Four years ago Ellis Holtom, of Stratford-upon-Avon, was born with half a working heart. Later, the Herald featured his condition as a tribute to the work of Birmingham Children’s Hospital where he was treated. Now, to mark Congenital Heart Defect Week his mum, Vicki, updates his story. . .
ALL 326 local planning authorities in England, councils like Stratford-on-Avon District, need a local plan. The core strategy is a component of that local plan. It contains all the local district wide policies that need to be considered when processing planning applications. New development needs to satisfy local needs, helping to realise the hopes and ambitions of its communities and protect them from situations they fear. New homes and places to work should provide then with a healthy lifestyle, a pleasant place to live, good recreational facilities and above all the infrastructure that enhances their quality of life. The buzzword to describe this is ‘sustainable’.
THE poor are paying more than they should be for their energy, according to damning new evidence from Stratford-upon-Avon’s Citizens Advice Bureau. Prepayment meters (PPMs) are costing users in fuel poverty a “disproportionate amount” for what little gas and electricity they can afford, the bureau has found. There are around 7.2 million people on prepayment meters in the UK and several thousand in the district of Stratford. Despite Stratford’s reputation as an affluent area, the bureau is being forced to come to the aid of more and more people living in fuel poverty on an increasingly regular basis.
AN OFFICIAL paving stone commemorating Stratford-upon-Avon’s forgotten war hero for the 100th anniversary of the First World War will be placed in the town, the government has confirmed. Rex Warneford – the first man to single-handedly shoot down a zeppelin - was ignored in the government’s initial plans to recognise Victoria Cross winners because he was born abroad in India. The Herald launched a campaign, together with King Edward VI school, where Rex lived and studied for five years, to get the fighter pilot recognised.
ANGRY residents opposed to plans for 270 new homes on Loxley Road, Stratford-upon-Avon, have been given a boost by the news that Stratford Town Council has objected to the plan because the “town’s infrastructure is at tipping point!”
Critical infrastructure questions which still hang over the new homes proposal and which include issues like traffic chaos, schooling and tourism, helped frame the town council’s objection last week which stated: “piecemeal, unplanned developments such as this (Loxley Road) across the town are contrary to the principles of a sustainable planning system.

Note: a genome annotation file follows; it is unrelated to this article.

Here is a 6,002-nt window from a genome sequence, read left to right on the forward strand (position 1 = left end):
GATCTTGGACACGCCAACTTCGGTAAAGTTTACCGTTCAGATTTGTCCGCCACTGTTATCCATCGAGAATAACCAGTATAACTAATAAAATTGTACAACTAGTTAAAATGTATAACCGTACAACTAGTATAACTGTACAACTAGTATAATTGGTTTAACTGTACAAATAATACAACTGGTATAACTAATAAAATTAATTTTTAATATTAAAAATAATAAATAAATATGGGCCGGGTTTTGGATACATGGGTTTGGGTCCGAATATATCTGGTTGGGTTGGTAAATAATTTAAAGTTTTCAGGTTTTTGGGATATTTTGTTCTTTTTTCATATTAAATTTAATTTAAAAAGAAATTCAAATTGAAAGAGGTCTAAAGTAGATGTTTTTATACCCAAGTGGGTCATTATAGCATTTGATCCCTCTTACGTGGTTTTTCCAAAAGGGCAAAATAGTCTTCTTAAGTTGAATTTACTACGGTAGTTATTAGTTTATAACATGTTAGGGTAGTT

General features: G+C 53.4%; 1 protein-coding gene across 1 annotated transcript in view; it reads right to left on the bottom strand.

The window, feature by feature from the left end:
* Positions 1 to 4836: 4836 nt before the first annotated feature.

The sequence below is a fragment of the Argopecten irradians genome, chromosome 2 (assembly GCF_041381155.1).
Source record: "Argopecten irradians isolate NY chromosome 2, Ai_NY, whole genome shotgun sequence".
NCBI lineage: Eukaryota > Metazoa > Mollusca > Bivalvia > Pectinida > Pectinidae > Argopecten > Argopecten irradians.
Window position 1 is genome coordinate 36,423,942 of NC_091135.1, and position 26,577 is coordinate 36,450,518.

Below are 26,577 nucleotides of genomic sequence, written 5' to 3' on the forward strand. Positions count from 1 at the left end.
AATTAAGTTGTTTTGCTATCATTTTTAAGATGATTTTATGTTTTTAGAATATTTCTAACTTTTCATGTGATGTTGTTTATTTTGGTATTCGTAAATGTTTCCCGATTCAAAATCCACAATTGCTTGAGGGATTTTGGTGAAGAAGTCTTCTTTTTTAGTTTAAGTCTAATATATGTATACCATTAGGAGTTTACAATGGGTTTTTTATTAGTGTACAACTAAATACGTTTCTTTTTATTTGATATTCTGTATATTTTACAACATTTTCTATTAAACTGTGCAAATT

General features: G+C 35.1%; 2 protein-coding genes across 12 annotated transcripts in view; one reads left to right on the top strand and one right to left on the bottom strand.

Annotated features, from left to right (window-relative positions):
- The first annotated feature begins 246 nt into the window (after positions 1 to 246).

The infrastructure is at tipping point with congested roads and schools which are nearing capacity.
“Moving specifically to the development, unacceptable levels of increased traffic will put pressure on Clopton Bridge and other local roads will be adversely affected.
“Due to the top down planning policies imposed on the district council, opportunistic developers are exploiting the situation.”
More than 150 local residents opposed to the Loxley Road development recently attended a meeting at Stratford Town FC organised by CAUSE (Campaign Against Urban Sprawl and Exploitation) which has vowed to fight the 270 home planning application put forward by developers, Gallagher’s.
Like the town council, “No” campaigners argue 270 new homes on Loxley Road would create traffic congestion and educational demands the area couldn’t cope with.
In addition to the concern expressed by Loxley Road residents, neighbouring communities in Banbury Road, Bridgetown, Tiddington and Alveston say they fear the scheme would gridlock Stratford completely.
At the meeting, residents were told if the housing scheme was passed the knock-on effect could bring chaos to the local community; 500 extra cars on local roads, a severe shortage of school places at Tiddington and Bridgetown and finally a body blow to tourism, “who wants to come and visit Stratford-upon-Housing Estate?” one resident asked.
Concern was also expressed over wider issues regarding the consultation process associated with the town’s Core Strategy and the possible provision of 2,500 to 3,000 houses south of the river, this would result in over a 40% increase in the total number of houses in Stratford since 2011.
The planning application and the town council’s objection now goes to district council planning in April or early May.